There is a lot of excitement about having a mobile Skype application that can now take advantage of the cellular network you are on. It had been recently only available for use over a broadband or other fixed wireless connection.
Will users gain the benefit of being able to make reduced price phone calls? Very likely.
Will they risk giving up some additional privacy in doing so? Also very likely.
Will most people care? Probably not.
I will disclose that I am not wearing my tin foil hat as I type this, but, as I see it, the limited benefits of Skype just don’t warrant the risk of its use.
My Skype issues short list:
- Skype communicates more like your computer than your traditional phone
- A basic Peer to Peer connection is made between you and whomever you call (the Peer). However some peers are “SuperNodes” and they are bad, bad, bad, bad, bad.
Let me break down my concerns with each of these:
1. Skype communicates more like your computer than your traditional phone
This happens to be part of my biggest concern with Skype from it’s inception. The Skype API is specifically written to “trick” firewalls to make it easier to use the application in environments with typical security controls in place.
For example, most businesses will have rules that only allow certain application to access the Internet. In most cases, a end user PC will not have direct access to the internet and will go through a proxy device. The trick used by VoIP software consists of persuading the firewall that a connection has been established, to which it should allocate subsequent incoming data packets. The fact that audio data for VoIP is sent using the connectionless UDP protocol acts to Skype’s advantage. In contrast to TCP, which includes additional connection information in each packet, with UDP, a firewall sees only the addresses and ports of the source and destination systems. If, for an incoming UDP packet, these match an NAT table entry, it will pass the packet on to an internal computer with a clear conscience. (full explanation by Jurgen Schmidt)
In my world, this is called a trojan or worm. However since the software is installed by the end user and (presumably) the terms are agreed to upon installation, then this is an infection that people are consciously welcoming to their PCs.
2. A basic Peer to Peer connection is made between you and whomever you call (the Peer). However some peers are “SuperNodes” and they are bad, bad, bad, bad, bad.
In simplest terms, a Peer to Peer connection is not as direct as most would initially believe. There are many devices in the path of your connection that intercept at least parts of your transmission. What makes this particularly alarming are two fold:
- Some Skype “peers” are actually “super-nodes.” When Skype is run on a computer that has a public IP address and is not otherwise behind a firewall, it can become a “super-node.” These computers are used as rendezvous points so that computers behind firewalls can receive connections from other Skype users. Although Skype refuses to explain the details of their protocol, it is likely that computers behind firewalls scan the Internet looking for super-nodes, then form and maintain long-term connections with these other computers. The super-nodes then proxy connections to the encumbered connections behind the firewalls.
- There are (supposedly) countries who are actively working with Skype (or parent company eBay) regarding the interception of their encrypted communications. For example:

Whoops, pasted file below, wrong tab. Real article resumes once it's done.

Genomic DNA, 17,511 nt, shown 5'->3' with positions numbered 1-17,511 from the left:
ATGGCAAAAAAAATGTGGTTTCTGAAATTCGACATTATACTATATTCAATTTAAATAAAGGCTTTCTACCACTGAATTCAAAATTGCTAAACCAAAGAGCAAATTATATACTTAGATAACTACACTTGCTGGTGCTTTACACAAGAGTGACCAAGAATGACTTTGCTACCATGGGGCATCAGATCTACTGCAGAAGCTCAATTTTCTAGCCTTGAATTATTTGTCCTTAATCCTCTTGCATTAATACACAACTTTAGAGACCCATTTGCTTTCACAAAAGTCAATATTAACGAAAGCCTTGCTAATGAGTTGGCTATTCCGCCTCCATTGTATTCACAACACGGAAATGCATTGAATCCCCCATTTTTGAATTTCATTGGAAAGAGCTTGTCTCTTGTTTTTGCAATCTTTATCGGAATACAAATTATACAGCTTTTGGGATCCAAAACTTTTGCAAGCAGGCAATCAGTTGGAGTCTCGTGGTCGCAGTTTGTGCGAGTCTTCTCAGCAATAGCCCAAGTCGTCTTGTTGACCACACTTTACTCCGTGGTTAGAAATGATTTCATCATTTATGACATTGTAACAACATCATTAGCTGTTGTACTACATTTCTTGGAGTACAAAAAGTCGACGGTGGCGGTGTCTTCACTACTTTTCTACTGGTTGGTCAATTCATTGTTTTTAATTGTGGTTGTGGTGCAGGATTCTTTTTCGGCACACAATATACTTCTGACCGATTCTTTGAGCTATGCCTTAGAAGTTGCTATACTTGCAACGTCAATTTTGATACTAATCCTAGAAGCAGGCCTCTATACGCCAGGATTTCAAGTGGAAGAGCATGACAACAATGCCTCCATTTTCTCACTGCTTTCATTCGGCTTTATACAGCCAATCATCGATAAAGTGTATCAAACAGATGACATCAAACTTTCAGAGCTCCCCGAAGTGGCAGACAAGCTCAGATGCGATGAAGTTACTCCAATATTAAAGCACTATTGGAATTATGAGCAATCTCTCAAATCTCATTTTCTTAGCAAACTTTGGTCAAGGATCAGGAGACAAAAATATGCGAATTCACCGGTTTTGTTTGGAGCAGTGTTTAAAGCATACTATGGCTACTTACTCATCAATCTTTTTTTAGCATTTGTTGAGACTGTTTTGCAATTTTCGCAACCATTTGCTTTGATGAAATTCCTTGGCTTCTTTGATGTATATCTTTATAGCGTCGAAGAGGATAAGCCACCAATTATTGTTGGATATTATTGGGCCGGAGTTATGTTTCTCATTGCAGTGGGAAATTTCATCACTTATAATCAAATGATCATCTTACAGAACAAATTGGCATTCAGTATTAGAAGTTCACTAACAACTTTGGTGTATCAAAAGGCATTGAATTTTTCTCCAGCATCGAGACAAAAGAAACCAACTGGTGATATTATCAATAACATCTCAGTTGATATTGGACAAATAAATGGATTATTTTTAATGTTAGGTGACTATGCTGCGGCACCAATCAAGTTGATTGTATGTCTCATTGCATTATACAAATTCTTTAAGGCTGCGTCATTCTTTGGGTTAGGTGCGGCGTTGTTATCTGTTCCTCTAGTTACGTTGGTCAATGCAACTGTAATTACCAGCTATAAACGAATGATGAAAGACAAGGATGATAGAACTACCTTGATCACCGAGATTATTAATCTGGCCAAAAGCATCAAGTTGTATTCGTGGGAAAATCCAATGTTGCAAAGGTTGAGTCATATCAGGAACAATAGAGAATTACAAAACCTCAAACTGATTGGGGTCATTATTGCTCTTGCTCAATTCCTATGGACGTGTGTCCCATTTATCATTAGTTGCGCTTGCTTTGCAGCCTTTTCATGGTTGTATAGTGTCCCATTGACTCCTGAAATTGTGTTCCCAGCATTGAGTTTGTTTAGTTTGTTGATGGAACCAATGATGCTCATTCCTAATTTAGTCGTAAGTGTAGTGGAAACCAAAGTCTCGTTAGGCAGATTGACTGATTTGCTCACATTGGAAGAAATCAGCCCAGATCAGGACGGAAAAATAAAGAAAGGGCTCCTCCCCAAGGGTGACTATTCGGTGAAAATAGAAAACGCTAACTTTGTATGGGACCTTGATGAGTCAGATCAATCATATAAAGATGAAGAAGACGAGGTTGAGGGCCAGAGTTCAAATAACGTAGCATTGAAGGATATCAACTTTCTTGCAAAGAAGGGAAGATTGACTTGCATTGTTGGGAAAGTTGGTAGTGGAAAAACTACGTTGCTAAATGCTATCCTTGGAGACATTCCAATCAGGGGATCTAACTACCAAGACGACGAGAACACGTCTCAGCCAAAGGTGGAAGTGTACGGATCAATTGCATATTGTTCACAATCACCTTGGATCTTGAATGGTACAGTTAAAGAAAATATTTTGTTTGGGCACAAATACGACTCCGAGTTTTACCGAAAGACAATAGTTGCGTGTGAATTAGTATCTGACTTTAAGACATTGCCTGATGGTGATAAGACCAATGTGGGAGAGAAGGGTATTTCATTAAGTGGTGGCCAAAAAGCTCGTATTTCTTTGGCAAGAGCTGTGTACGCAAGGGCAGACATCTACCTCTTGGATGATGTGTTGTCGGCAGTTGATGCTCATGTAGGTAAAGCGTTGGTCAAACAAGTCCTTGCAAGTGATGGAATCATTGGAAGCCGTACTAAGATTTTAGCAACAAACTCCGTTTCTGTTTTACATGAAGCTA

- 2008 NYT Article – Canadian privacy group uncovers snooping of Skype and other forms of Internet communication in China. Not really surprised are we?
- SlashDot reveals German Govt Docs – Last year alot was made of comments from Germany’s Ministry of Justice. Documents were found that detailed costs regarding interception boxes, key forwarding trojans and anonymous proxies to hide police communications.
- In 2005 the New York Times ran articles on how post 9-11 security measures had also given the US Government powers to intercept IP communications.
While Skype clearly states that all communications are encrypted end to end, they seem to be playing a game of semantics there. Yes it is encrypted, but it is also decrypted in the middle and very likely made available to parties with enough governing power, influence, or money to influence it’s use.
But wait, there’s more…
Even if you don’t have the money or power of a large government to request/buy the proprietary encryption algorithms from Skype, there is new opportunity. Recent university papers sponsored by the National Sciences Foundation have found that the patterns of spoken words make breaking the encrypted traffic easier that traditional data encryption techniques. See Wright, Ballard, Coull, Monrose, and Mason of John Hopkins paper on ‘Spot me if you can: Uncovering spoken phrases in encrypted VoIP conversations’
So, will most people care? I still say probably not. However I expect that most corporations and government agencies will, especially their security departments. I would not want an executive of a company speaking to an oversees bank about work they are doing for a large acquisition over this technology. There are too many parties that could have competing interests that would want to overhear parts of those conversations.
- If you really want to use Skype on your cell phone, do so with the understanding that you conversation “could” easily be monitoring anywhere in the world.
- Do not use your Skype connection to conduct any business transactions
- Do not discuss any work related items over your Skype connection
- If you are an IT or Security professional, educate your users on the issues with utilizing the technology.
Of course I expect someone to email me about cell phone encryption and mobile tower surveillance that occurs quite often in the US. That will have to be another post when I’ve sufficiently stocked up on tin foil.